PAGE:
Category: Taxes and Policy, Think Tank

Please use the comments to demonstrate your own ignorance, unfamiliarity with empirical data and lack of respect for scientific knowledge. Be sure to create straw men and argue against things I have neither said nor implied. If you could repeat previously discredited memes or steer the conversation into irrelevant, off topic discussions, it would be appreciated. Lastly, kindly forgo all civility in your discourse . . . you are, after all, anonymous.

3 Responses to “Taxes and the Economy: An Economic Analysis of the Top Tax Rates Since 1945”

  1. Seaton says:

    (Sorry for the cut-&-paste, but thought the below was salient message, charts are great–)
    “Concluding Remarks
    The top income tax rates have changed considerably since the end of World War II. Throughout the late-1940s and 1950s, the top marginal tax rate was typically above 90%; today it is 35%. Additionally, the top capital gains tax rate was 25% in the 1950s and 1960s, 35% in the 1970s; today it is 15%. The average tax rate faced by the top 0.01% of taxpayers was above 40% until the mid-1980s; today it is below 25%. Tax rates affecting taxpayers at the top of the income distribution are currently at their lowest levels since the end of the second World War. The results of the analysis suggest that changes over the past 65 years in the top marginal tax rateand the top capital gains tax rate do not appear correlated with economic growth. The reduction in the top tax rates appears to be uncorrelated with saving, investment, and productivity growth. The top tax rates appear to have little or no relation to the size of the economic pie. However, the top tax rate reductions appear to be associated with the increasing concentration of income at the top of the income distribution. As measured by IRS data, the share of income accruing to the top 0.1% of U.S. families increased from 4.2% in 1945 to 12.3% by 2007 before falling to 9.2% due to the 2007-2009 recession. At the same time, the average tax rate paid by the top 0.1% fell from over 50% in 1945 to about 25% in 2009. Tax policy could have a relation to how the economic pie is sliced—lower top tax rates may be associated with greater income disparities.”

  2. patslatt says:

    Effective tax rates for business might have been way lower than very high headline rates in the past. Writeoffs for tax shelters in real estate and oil exploration were generous.

    In the 1960s UK, where the Beatles were paying 95 to 99% marginal rates, managers of businesses were compensated with company cars,generous expense accounts and extravagant office suites to boost egos. Management culture of that old fashioned generation treasured leisure time pursuits for favourite hobbies like cricket and gardening.. At times, it seemed as if business was unimportant to managers as described in the book “The Stagnant Society”.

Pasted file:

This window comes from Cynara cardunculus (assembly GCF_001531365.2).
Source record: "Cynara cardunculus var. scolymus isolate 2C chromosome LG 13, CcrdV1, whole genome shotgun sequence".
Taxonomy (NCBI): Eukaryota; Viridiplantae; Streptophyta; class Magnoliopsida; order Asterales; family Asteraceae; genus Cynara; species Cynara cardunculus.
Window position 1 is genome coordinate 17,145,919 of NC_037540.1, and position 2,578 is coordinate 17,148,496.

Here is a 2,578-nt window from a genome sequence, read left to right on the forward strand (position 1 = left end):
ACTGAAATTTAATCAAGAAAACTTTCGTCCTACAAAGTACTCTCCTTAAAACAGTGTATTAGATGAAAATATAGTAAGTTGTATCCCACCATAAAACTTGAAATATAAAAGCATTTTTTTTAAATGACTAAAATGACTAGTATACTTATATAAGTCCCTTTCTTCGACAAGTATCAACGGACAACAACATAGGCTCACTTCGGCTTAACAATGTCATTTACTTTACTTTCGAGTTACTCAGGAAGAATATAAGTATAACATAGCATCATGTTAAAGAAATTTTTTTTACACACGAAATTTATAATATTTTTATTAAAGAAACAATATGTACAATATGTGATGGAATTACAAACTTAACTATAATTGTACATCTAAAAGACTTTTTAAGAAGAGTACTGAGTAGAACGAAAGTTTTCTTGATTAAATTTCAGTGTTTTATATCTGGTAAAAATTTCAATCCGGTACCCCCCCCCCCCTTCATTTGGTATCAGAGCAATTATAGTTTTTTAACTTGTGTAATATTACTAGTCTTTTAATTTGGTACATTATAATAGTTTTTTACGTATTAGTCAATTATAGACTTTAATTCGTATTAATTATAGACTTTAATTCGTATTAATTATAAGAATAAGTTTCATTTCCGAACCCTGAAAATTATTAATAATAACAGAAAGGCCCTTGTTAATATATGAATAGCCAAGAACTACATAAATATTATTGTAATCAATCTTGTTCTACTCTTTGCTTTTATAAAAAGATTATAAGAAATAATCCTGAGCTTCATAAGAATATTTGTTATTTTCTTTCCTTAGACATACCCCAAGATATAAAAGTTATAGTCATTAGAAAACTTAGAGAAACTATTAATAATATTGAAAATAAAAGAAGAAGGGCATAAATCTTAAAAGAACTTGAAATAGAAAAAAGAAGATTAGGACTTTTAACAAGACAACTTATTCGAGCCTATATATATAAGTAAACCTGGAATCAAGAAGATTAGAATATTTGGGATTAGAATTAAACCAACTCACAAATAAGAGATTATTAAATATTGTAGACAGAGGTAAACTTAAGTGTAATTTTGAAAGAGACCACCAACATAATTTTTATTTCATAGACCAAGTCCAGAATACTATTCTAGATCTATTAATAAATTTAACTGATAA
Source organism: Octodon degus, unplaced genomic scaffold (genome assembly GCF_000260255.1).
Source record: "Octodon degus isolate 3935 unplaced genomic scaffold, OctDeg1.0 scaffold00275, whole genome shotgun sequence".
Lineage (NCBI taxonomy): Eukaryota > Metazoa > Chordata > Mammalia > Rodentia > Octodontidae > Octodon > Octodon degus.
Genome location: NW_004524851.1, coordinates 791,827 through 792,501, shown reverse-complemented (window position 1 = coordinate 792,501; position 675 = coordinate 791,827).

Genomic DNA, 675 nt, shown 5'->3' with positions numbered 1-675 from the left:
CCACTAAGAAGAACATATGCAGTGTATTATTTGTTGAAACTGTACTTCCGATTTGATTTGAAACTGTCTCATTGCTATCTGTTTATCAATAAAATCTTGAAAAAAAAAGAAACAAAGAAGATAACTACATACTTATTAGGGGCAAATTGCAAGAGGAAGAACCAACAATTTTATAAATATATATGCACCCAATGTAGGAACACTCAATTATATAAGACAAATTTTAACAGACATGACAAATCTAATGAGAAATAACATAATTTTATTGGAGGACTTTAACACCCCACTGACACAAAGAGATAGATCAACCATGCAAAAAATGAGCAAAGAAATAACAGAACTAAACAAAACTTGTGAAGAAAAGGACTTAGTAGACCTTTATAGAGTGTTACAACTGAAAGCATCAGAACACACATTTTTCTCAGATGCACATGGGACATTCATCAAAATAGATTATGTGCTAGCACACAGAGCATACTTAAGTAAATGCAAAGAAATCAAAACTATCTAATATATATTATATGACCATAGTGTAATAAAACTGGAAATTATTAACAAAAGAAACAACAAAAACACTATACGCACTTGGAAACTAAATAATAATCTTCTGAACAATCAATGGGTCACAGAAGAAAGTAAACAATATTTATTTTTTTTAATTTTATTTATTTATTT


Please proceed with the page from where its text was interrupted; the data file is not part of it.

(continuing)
All that changed as the Thatcher revolution and a very severe recession paved the way for a new generation of ambitious, businesslike managers.

  3. Herman Frank says:

    If we compare “income from taxes with GDP and national debt” the picture calls for action. If we compare “distribution of income across the population” the picture calls for action.

    I don’t expect any action, as a culture of bravado calls the shots. You’ve all heard it, the words socialism, communism, capitalism, big government, small government, unemployed, undeserving, strong, weak are all sprinkled on the turd to make it more appealing.
    That no one forget, “The Marlboro cowboy died of cancer, caused by smoking!” There went that image of a cultural hero!

    The new immigrants will tip the scale towards resolution of the first 2 points mentioned. Because they have not been brainwashed by the propaganda machine of fake heroes.
    There is no justice and equality where cultural heroes of economic might (Microsoft, Pfizer, Caterpillar but to name a few) morally abuse the system to reduce their corporate taxes.
    There is no justice and equality where cultural heroes of finance (any hedge-fund manager?) can lodge his/her earnings in a different income category so as to pay the lowest rate possible.

    A decent society lives with and for all. It is self-sustainable.
    The present is not.
    Action is necessary, for the preservation of American society at large.